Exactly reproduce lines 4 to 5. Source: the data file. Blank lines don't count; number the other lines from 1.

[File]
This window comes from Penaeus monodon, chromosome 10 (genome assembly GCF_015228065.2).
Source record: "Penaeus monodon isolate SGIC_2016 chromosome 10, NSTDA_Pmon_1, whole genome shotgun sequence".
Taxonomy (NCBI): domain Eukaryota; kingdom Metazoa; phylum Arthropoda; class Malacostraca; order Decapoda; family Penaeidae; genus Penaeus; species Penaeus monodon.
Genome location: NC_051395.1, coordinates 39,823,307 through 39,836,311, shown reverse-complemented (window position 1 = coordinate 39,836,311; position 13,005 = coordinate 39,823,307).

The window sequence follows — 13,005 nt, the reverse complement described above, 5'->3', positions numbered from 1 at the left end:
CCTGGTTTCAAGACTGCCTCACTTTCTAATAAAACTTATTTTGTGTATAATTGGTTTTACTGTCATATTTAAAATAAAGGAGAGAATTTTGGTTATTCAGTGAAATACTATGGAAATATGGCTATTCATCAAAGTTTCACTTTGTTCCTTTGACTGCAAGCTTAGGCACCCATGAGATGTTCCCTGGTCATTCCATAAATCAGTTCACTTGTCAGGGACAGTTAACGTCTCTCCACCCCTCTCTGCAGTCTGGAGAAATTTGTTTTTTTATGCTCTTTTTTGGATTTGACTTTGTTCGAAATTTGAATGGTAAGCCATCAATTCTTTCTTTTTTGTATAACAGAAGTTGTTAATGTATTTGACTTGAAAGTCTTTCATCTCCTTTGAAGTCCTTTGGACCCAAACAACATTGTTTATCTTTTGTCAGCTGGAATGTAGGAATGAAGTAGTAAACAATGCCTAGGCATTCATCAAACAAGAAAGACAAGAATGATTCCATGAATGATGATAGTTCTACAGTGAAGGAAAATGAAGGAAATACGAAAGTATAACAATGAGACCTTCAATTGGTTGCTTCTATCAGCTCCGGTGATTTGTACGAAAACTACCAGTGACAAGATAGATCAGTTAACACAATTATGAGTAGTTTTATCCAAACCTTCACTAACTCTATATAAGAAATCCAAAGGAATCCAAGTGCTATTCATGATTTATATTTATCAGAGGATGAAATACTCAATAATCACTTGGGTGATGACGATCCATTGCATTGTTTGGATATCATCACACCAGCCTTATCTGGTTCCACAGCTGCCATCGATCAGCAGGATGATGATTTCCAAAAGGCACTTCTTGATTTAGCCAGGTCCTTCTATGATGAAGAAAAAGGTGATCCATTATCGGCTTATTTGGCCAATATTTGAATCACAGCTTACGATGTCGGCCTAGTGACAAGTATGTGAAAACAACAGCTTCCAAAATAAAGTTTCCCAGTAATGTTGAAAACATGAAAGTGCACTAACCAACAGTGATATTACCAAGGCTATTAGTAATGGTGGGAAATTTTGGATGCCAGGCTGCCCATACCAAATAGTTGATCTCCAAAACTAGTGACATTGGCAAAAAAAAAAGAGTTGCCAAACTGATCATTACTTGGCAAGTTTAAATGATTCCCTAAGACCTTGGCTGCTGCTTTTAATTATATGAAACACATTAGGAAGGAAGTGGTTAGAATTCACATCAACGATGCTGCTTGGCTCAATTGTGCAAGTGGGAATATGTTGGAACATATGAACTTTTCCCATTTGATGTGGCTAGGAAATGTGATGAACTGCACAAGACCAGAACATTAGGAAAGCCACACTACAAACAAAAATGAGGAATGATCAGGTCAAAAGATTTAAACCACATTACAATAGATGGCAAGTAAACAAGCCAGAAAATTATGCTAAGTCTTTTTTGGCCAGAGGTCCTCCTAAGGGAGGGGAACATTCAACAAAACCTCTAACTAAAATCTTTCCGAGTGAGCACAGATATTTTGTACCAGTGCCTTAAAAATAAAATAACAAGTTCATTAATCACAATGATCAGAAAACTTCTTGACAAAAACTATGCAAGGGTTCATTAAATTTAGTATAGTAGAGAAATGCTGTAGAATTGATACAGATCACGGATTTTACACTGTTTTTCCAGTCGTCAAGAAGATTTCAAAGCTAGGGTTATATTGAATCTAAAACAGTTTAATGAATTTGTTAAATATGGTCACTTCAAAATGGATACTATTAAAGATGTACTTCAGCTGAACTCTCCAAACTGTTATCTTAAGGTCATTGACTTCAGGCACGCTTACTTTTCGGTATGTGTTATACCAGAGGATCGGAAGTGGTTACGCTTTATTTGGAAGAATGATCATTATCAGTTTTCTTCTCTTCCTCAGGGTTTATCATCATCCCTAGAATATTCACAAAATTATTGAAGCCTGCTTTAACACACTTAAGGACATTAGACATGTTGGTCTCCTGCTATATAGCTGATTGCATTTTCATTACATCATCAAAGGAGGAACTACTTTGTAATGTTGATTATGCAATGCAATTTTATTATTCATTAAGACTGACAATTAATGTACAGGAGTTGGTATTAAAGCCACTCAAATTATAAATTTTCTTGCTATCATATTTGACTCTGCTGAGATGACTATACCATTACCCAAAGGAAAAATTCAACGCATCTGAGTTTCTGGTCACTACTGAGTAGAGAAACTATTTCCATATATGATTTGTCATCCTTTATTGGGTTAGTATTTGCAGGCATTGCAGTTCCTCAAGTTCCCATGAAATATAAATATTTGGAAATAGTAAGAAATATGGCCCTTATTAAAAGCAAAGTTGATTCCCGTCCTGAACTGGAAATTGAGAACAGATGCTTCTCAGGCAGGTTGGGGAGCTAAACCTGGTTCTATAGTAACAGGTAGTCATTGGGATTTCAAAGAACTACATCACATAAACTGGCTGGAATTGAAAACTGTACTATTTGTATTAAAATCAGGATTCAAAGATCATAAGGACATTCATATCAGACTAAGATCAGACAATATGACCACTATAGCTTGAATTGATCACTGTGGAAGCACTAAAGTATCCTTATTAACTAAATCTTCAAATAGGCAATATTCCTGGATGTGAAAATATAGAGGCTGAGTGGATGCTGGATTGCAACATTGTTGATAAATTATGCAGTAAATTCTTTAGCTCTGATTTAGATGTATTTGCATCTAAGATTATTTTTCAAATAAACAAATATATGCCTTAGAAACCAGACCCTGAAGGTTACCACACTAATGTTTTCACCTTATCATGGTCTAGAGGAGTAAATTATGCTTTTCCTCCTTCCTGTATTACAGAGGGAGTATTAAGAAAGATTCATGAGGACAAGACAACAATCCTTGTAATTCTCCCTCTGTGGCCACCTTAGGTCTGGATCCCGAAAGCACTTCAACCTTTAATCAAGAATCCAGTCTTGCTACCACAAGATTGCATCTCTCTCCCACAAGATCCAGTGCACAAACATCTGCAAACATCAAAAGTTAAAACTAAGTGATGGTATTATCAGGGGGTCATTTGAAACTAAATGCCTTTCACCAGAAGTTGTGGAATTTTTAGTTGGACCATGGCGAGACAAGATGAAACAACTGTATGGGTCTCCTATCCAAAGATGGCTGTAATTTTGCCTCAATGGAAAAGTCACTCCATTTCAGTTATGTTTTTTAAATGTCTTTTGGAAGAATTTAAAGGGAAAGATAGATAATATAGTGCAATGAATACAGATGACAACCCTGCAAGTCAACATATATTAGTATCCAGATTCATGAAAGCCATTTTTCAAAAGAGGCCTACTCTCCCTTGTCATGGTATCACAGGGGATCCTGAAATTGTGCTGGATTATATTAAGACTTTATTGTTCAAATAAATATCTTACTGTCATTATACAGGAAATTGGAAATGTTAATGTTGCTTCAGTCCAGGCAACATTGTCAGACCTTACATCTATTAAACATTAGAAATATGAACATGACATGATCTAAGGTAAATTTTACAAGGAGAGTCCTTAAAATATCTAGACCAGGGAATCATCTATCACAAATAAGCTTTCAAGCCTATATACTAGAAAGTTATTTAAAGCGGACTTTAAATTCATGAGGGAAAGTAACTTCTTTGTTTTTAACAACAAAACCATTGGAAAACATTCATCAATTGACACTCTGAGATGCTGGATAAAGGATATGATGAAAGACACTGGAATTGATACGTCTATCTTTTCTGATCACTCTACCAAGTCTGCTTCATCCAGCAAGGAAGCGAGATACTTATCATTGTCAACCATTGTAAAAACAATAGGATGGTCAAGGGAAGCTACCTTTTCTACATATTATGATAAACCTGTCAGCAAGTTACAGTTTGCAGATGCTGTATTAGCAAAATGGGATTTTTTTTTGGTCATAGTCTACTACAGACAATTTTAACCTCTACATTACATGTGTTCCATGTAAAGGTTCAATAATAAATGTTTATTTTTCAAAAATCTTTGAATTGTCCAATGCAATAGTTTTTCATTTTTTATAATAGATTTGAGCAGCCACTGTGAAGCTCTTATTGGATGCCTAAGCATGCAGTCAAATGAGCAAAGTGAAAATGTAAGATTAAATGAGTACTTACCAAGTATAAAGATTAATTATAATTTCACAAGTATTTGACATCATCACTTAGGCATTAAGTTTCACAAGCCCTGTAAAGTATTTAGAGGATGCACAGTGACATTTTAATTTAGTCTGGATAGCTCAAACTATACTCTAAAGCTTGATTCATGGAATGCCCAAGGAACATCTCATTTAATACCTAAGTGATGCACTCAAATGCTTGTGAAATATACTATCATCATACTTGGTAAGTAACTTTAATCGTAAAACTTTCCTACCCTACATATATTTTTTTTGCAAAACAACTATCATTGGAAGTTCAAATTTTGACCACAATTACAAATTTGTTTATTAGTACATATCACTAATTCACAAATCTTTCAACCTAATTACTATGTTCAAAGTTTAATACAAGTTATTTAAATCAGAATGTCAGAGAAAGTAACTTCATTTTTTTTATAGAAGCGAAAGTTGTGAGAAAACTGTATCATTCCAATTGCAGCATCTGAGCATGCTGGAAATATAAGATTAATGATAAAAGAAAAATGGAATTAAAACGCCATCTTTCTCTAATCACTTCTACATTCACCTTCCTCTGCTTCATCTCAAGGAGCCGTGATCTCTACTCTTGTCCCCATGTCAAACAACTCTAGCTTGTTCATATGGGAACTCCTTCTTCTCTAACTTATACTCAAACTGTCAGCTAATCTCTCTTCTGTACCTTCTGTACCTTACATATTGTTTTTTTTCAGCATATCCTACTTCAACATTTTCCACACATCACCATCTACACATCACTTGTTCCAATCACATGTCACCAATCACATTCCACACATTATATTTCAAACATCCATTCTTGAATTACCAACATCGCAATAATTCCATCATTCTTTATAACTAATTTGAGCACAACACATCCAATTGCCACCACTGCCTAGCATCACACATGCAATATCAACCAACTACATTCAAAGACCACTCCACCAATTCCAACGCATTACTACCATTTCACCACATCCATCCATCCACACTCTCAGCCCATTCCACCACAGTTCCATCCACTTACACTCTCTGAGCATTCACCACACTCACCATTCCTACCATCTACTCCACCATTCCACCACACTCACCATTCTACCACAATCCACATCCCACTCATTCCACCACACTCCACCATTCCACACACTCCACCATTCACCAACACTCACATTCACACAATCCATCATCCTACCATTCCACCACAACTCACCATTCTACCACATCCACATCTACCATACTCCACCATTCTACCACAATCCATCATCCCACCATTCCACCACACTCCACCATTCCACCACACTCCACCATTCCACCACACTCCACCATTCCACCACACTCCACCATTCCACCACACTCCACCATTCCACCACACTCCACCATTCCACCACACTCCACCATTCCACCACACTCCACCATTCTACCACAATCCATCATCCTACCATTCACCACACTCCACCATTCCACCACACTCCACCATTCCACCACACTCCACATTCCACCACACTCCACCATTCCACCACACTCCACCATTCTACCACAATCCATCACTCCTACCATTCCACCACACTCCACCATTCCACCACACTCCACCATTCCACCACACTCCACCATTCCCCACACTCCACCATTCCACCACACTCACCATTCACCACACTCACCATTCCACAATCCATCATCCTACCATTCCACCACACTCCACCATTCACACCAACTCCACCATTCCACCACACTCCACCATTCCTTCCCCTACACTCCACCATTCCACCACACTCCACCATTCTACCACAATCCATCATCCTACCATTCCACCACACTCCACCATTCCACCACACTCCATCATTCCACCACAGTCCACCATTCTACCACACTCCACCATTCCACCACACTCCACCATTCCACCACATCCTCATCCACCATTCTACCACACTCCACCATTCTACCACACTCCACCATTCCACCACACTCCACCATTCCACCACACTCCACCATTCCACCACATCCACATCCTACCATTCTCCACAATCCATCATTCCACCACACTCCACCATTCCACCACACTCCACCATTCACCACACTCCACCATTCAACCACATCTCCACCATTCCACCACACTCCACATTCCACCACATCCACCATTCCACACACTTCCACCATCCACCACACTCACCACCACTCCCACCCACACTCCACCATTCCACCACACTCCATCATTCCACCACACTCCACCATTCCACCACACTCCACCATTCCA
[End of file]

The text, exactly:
Genome location: NC_051395.1, coordinates 39,823,307 through 39,836,311, shown reverse-complemented (window position 1 = coordinate 39,836,311; position 13,005 = coordinate 39,823,307).

The window sequence follows — 13,005 nt, the reverse complement described above, 5'->3', positions numbered from 1 at the left end: